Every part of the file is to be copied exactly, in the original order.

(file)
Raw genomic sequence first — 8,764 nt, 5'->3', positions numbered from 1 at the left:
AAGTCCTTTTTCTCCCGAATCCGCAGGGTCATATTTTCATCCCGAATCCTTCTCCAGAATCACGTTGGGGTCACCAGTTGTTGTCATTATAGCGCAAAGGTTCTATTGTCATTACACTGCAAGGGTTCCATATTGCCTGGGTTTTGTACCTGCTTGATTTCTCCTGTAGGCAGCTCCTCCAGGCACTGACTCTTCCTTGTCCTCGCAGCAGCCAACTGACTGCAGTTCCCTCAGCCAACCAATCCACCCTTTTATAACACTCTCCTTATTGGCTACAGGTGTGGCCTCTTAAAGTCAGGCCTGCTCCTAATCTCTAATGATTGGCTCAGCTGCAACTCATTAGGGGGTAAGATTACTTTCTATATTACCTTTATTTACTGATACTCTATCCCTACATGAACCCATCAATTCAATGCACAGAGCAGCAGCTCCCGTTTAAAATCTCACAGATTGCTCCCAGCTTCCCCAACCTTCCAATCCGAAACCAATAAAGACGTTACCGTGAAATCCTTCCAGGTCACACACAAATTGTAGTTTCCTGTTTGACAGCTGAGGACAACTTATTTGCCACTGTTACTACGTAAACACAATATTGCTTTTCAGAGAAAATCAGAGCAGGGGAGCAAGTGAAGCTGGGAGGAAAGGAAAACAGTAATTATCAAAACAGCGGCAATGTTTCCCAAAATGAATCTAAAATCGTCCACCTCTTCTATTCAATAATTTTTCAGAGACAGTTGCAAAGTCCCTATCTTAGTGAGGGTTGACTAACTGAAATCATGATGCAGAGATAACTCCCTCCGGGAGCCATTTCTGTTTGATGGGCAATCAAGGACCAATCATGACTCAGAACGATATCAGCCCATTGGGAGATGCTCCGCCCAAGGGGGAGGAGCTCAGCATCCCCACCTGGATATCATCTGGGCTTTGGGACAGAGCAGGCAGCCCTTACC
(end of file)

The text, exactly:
Raw genomic sequence first — 8,764 nt, 5'->3', positions numbered from 1 at the left:
AAGTCCTTTTTCTCCCGAATCCGCAGGGTCATATTTTCATCCCGAATCCTTCTCCAGAATCACGTTGGGGTCACCAGTTGTTGTCATTATAGCGCAAAGGTTCTATTGTCATTACACTGCAAGGGTTCCATATTGCCTGGGTTTTGTACCTGCTTGATTTCTCCTGTAGGCAGCTCCTCCAGGCACTGACTCTTCCTTGTCCTCGCAGCAGCCAACTGACTGCAGTTCCCTCAGCCAACCAATCCACCCTTTTATAACACTCTCCTTATTGGCTACAGGTGTGGCCTCTTAAAGTCAGGCCTGCTCCTAATCTCTAATGATTGGCTCAGCTGCAACTCATTAGGGGGTAAGATTACTTTCTATATTACCTTTATTTACTGATACTCTATCCCTACATGAACCCATCAATTCAATGCACAGAGCAGCAGCTCCCGTTTAAAATCTCACAGATTGCTCCCAGCTTCCCCAACCTTCCAATCCGAAACCAATAAAGACGTTACCGTGAAATCCTTCCAGGTCACACACAAATTGTAGTTTCCTGTTTGACAGCTGAGGACAACTTATTTGCCACTGTTACTACGTAAACACAATATTGCTTTTCAGAGAAAATCAGAGCAGGGGAGCAAGTGAAGCTGGGAGGAAAGGAAAACAGTAATTATCAAAACAGCGGCAATGTTTCCCAAAATGAATCTAAAATCGTCCACCTCTTCTATTCAATAATTTTTCAGAGACAGTTGCAAAGTCCCTATCTTAGTGAGGGTTGACTAACTGAAATCATGATGCAGAGATAACTCCCTCCGGGAGCCATTTCTGTTTGATGGGCAATCAAGGACCAATCATGACTCAGAACGATATCAGCCCATTGGGAGATGCTCCGCCCAAGGGGGAGGAGCTCAGCATCCCCACCTGGATATCATCTGGGCTTTGGGACAGAGCAGGCAGCCCTTACC